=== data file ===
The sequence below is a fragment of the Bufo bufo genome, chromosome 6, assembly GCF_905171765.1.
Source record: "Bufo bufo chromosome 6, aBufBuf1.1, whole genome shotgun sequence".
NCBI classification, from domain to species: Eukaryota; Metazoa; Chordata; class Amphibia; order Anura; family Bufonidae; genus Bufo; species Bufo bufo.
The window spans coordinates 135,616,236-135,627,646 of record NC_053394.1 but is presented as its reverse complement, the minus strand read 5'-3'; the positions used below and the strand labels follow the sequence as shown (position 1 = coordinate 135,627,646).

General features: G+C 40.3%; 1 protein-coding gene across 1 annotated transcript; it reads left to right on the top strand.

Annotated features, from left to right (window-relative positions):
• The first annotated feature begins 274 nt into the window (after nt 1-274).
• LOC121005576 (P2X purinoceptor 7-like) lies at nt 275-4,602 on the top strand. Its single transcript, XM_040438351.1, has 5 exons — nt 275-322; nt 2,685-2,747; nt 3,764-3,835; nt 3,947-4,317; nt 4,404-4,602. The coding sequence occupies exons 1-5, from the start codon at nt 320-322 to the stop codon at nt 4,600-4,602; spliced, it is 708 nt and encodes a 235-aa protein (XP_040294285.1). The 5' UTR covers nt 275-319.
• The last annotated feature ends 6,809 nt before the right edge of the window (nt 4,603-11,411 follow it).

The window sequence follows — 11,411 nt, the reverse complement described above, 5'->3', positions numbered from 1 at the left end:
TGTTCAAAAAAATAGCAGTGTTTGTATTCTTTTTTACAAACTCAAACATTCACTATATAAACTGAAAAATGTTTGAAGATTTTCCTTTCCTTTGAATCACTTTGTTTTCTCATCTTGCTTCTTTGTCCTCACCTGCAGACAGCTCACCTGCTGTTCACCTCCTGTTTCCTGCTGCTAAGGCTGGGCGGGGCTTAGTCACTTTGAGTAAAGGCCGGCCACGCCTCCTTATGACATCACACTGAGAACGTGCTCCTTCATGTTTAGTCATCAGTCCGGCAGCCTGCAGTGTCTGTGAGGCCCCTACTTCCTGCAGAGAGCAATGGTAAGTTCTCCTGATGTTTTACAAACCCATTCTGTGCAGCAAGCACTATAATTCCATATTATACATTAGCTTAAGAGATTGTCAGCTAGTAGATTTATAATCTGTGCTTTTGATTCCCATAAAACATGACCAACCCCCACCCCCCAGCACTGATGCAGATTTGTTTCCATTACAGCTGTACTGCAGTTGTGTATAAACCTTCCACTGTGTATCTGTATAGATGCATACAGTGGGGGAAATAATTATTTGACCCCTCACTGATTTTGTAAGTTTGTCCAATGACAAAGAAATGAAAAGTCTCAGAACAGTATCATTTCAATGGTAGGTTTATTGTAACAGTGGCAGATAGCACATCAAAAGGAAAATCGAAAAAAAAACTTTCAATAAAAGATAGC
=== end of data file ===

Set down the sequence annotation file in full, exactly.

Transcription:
The sequence below is a fragment of the Bufo bufo genome, chromosome 6, assembly GCF_905171765.1.
Source record: "Bufo bufo chromosome 6, aBufBuf1.1, whole genome shotgun sequence".
NCBI classification, from domain to species: Eukaryota; Metazoa; Chordata; class Amphibia; order Anura; family Bufonidae; genus Bufo; species Bufo bufo.
The window spans coordinates 135,616,236-135,627,646 of record NC_053394.1 but is presented as its reverse complement, the minus strand read 5'-3'; the positions used below and the strand labels follow the sequence as shown (position 1 = coordinate 135,627,646).

General features: G+C 40.3%; 1 protein-coding gene across 1 annotated transcript; it reads left to right on the top strand.

Annotated features, from left to right (window-relative positions):
• The first annotated feature begins 274 nt into the window (after nt 1-274).
• LOC121005576 (P2X purinoceptor 7-like) lies at nt 275-4,602 on the top strand. Its single transcript, XM_040438351.1, has 5 exons — nt 275-322; nt 2,685-2,747; nt 3,764-3,835; nt 3,947-4,317; nt 4,404-4,602. The coding sequence occupies exons 1-5, from the start codon at nt 320-322 to the stop codon at nt 4,600-4,602; spliced, it is 708 nt and encodes a 235-aa protein (XP_040294285.1). The 5' UTR covers nt 275-319.
• The last annotated feature ends 6,809 nt before the right edge of the window (nt 4,603-11,411 follow it).

The window sequence follows — 11,411 nt, the reverse complement described above, 5'->3', positions numbered from 1 at the left end:
TGTTCAAAAAAATAGCAGTGTTTGTATTCTTTTTTACAAACTCAAACATTCACTATATAAACTGAAAAATGTTTGAAGATTTTCCTTTCCTTTGAATCACTTTGTTTTCTCATCTTGCTTCTTTGTCCTCACCTGCAGACAGCTCACCTGCTGTTCACCTCCTGTTTCCTGCTGCTAAGGCTGGGCGGGGCTTAGTCACTTTGAGTAAAGGCCGGCCACGCCTCCTTATGACATCACACTGAGAACGTGCTCCTTCATGTTTAGTCATCAGTCCGGCAGCCTGCAGTGTCTGTGAGGCCCCTACTTCCTGCAGAGAGCAATGGTAAGTTCTCCTGATGTTTTACAAACCCATTCTGTGCAGCAAGCACTATAATTCCATATTATACATTAGCTTAAGAGATTGTCAGCTAGTAGATTTATAATCTGTGCTTTTGATTCCCATAAAACATGACCAACCCCCACCCCCCAGCACTGATGCAGATTTGTTTCCATTACAGCTGTACTGCAGTTGTGTATAAACCTTCCACTGTGTATCTGTATAGATGCATACAGTGGGGGAAATAATTATTTGACCCCTCACTGATTTTGTAAGTTTGTCCAATGACAAAGAAATGAAAAGTCTCAGAACAGTATCATTTCAATGGTAGGTTTATTGTAACAGTGGCAGATAGCACATCAAAAGGAAAATCGAAAAAAAAACTTTCAATAAAAGATAGC